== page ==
Health warning – what follows is for geeks
Some weeks ago a very long and scientific-looking blog post appeared that analysed some CDN’s use of DNS to determine the location of an end-user. At the time I read it and dismissed it because it was so obviously flawed. But several people have asked me about it so I thought I’d try and unpick some of the assertions in that post. I’ll try and do it as simply as possible.
The Domain Name Server (DNS) infrastructure is a fundamental part of the Internet and its job is to translate human-readable (and memorable) web site names like www.level3.com into network addresses like 22.214.171.124, which end-users could never remember, but that network equipment needs to route end-users to those web sites.
That DNS infrastructure is largely split into two types; open (public) and closed (private). Open DNS is provided by companies like OpenDNS, Google and Level 3. You can use it wherever you are on the Internet with no restrictions or authentication required. Closed DNS is provided by an ISP, like CableVision, and is only accessible by the ISP’s own authenticated broadband consumers. The vast majority of all DNS requests (in excess of 90%) take place in a closed DNS environment. This study appears to have used only data from open DNS infrastructure (or maybe some poorly configured closed systems) so the statistical validity is already compromised at the outset of the study.
The author does admit that his list of CDN server locations is not complete because of his methodology (the only one open to him), which would never find all the unique addresses of a CDN. This is the fundamental flaw in this study. He then persists in using those locations as the basis for his other assertions anyway! But the commentary seems to miss a very vital part of a CDN’s architecture. That is that a host name, (one of those web sites) that leverages a CDN for delivery is actually “bound” to an optimized sub-set of the entire CDN infrastructure. These “bindings” are optimized for customer content with specific characteristics and share a common infrastructure.
Mixing content together with different characteristics (large objects and small objects for instance) on a single binding set may degrade performance or lead to less efficient use of the deployed computer infrastructure. For the customer example that was chosen to represent Level 3, a large number of locations from which that customer was served were completely missed and this severely limited data set effectively invalidates any of the assertions that followed.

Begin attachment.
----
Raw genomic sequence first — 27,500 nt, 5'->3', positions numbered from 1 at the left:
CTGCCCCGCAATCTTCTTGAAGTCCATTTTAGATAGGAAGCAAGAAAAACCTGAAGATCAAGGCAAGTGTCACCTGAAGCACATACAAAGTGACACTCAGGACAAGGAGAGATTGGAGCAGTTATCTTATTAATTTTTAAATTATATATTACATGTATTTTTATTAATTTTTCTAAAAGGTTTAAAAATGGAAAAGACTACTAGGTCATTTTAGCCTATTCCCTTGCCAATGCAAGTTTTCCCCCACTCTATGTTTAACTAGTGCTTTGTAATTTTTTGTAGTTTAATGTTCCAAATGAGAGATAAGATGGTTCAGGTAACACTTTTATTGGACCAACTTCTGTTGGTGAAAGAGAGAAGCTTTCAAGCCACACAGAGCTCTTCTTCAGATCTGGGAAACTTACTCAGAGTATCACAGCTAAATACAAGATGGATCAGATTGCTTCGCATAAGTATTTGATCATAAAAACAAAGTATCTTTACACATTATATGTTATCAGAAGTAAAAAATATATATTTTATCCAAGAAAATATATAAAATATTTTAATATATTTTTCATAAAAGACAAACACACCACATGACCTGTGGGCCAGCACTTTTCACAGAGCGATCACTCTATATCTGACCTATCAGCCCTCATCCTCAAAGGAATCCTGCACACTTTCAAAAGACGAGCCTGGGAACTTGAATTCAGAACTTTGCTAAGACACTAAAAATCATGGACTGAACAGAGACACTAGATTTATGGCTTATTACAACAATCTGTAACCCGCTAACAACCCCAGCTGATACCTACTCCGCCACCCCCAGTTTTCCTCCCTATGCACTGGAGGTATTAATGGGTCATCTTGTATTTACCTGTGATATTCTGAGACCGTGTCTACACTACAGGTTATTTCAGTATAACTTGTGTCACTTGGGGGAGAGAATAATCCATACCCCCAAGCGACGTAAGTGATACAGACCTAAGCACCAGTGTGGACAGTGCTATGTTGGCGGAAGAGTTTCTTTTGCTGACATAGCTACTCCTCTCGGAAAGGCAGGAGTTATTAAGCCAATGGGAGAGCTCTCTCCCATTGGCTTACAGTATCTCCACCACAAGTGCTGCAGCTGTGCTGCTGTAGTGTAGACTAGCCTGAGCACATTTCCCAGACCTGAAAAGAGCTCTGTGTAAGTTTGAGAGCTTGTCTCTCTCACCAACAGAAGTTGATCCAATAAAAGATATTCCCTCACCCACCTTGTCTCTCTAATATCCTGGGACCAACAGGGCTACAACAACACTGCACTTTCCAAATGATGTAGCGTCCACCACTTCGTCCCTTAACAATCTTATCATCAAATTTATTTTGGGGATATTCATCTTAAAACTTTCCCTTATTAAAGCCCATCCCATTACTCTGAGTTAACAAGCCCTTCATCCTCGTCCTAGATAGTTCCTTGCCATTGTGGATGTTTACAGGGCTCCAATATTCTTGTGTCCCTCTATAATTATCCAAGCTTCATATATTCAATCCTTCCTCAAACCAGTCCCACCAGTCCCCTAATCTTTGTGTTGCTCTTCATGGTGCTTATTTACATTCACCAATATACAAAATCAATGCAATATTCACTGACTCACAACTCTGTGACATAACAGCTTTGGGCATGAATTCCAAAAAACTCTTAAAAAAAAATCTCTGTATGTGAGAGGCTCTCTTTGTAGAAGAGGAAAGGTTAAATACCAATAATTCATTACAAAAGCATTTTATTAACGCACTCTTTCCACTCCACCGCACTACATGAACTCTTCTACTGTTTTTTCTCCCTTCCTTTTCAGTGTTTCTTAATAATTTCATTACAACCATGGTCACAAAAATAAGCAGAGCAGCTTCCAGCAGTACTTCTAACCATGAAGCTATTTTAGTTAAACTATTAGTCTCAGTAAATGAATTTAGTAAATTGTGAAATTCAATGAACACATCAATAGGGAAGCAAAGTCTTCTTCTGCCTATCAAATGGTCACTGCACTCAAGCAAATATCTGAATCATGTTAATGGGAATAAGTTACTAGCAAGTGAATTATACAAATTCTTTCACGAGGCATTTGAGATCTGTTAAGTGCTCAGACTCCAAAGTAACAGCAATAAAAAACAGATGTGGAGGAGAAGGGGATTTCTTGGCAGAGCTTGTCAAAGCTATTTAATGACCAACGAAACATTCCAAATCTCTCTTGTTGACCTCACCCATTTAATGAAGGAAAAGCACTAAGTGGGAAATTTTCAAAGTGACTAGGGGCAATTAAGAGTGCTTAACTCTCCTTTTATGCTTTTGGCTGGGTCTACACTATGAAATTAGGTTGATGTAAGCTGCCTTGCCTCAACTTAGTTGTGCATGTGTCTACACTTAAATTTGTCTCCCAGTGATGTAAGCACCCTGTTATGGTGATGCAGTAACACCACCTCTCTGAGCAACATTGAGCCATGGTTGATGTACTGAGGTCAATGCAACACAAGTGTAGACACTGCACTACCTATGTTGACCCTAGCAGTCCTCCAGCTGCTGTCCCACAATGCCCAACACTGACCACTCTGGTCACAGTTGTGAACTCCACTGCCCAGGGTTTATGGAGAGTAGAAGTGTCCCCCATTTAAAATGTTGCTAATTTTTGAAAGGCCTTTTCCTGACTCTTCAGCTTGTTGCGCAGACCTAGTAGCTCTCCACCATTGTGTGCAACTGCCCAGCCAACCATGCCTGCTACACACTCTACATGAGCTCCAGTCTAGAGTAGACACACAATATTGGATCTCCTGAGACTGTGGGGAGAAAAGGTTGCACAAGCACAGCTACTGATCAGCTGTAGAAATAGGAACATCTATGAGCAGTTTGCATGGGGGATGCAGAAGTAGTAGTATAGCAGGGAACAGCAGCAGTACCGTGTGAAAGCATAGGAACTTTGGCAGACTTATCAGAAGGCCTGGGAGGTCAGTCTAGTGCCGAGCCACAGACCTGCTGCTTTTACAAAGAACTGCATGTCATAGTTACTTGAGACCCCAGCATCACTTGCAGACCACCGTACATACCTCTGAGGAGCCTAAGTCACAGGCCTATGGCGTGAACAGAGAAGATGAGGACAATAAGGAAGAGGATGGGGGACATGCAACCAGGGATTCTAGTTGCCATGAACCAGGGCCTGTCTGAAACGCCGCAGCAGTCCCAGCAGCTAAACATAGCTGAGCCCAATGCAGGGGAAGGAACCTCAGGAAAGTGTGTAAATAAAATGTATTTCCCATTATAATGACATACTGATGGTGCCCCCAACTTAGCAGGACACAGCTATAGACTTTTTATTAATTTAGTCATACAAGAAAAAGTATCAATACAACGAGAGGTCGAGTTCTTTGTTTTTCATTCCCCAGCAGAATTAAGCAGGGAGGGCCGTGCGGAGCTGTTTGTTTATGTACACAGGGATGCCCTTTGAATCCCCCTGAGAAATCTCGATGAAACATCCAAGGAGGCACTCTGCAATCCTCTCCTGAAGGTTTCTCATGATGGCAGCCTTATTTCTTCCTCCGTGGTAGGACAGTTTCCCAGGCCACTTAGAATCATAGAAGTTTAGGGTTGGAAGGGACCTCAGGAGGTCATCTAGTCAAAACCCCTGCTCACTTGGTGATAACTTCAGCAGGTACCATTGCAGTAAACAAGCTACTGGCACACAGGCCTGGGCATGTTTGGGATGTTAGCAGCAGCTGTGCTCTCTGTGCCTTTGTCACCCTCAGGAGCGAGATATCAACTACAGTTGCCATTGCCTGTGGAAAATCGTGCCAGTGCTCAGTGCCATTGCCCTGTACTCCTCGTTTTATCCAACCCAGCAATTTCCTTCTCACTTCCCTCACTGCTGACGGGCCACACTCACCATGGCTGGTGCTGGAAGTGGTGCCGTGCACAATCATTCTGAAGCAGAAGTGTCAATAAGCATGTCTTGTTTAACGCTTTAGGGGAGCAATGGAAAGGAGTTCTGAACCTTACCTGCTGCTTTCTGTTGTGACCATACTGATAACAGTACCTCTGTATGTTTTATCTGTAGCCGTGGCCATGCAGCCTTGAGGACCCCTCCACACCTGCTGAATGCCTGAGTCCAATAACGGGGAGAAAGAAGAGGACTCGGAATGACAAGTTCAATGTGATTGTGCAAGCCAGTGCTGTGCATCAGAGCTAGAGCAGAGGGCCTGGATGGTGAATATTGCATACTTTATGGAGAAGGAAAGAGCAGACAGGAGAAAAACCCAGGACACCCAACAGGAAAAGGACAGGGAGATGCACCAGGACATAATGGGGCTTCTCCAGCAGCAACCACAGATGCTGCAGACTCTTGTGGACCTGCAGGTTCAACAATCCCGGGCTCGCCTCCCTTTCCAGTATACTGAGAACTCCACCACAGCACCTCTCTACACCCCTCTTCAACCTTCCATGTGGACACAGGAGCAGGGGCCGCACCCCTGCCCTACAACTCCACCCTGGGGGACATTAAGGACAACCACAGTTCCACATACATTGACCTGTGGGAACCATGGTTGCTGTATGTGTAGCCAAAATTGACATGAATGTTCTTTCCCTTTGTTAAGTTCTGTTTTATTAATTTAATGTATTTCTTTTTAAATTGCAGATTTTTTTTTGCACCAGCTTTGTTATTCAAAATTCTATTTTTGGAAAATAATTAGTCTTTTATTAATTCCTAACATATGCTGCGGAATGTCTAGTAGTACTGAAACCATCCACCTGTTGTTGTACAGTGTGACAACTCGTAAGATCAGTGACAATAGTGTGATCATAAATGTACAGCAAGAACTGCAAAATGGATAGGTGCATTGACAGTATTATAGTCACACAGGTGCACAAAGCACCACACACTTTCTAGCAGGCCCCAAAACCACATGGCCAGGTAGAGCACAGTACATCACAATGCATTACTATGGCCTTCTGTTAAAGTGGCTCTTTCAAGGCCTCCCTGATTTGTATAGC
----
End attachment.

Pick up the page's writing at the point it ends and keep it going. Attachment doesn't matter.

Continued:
The post goes on to compare the use of DNS as a tool to select the best computer to serve from, with Anycast. Sure both have pros and cons. DNS alone assumes that the location of the end-user’s DNS resolver is a proxy for that end-user’s actual geographic location … in a very small percentage of cases, it is not. Anycast, however, suffers from the inherent linkage to the Internet’s routing connectivity (who has peered with who and who has bought transit from who) to determine “closeness”.
While a performance-based view of proximity may seem inherently better, in a widely distributed CDN, this approach could toggle an end-user back and forth between several geographically close CDN clusters with disastrous results for jitter-sensitive applications. Level 3’s DNS rendezvous system dynamically allocates the best content source based on both DNS location and a real time view of performance – the system makes appropriate use of the DNS infrastructure, but augments it with a very intelligent real time “weather map” of Internet latency measurements … trust with verification. This, in fact, is a large part of our “secret sauce”. If I tell you how it works I will have to shoot you
The poster’s “study” is analogous to a book that begins “I know that we can’t travel faster than light, but if we could … “ All of us would recognize that anything following that statement, no matter how well written it was, would be science-fiction. A study based on a flawed premise and incomplete data is not so easily recognized as speculative fiction.
But all this actually misses the point. All that matters is the end-user experience, which can be measured by independent testing services like Conviva or Gomez. In test after independent test, as I’ve said before, Level 3’s DNS based, dual-tiered approach outperforms our competitors.